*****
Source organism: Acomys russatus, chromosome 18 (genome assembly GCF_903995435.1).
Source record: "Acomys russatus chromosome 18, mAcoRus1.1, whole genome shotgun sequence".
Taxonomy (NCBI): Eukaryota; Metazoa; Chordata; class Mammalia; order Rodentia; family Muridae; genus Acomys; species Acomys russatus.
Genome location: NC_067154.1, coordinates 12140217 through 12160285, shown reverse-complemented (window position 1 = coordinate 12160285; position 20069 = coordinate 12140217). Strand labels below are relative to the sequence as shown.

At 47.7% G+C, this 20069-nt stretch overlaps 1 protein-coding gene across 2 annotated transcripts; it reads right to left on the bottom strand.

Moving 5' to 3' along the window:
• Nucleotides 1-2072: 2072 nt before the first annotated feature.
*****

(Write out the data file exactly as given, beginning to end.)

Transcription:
Source organism: Acomys russatus, chromosome 18 (genome assembly GCF_903995435.1).
Source record: "Acomys russatus chromosome 18, mAcoRus1.1, whole genome shotgun sequence".
Taxonomy (NCBI): Eukaryota; Metazoa; Chordata; class Mammalia; order Rodentia; family Muridae; genus Acomys; species Acomys russatus.
Genome location: NC_067154.1, coordinates 12140217 through 12160285, shown reverse-complemented (window position 1 = coordinate 12160285; position 20069 = coordinate 12140217). Strand labels below are relative to the sequence as shown.

At 47.7% G+C, this 20069-nt stretch overlaps 1 protein-coding gene across 2 annotated transcripts; it reads right to left on the bottom strand.

Moving 5' to 3' along the window:
• Nucleotides 1-2072: 2072 nt before the first annotated feature.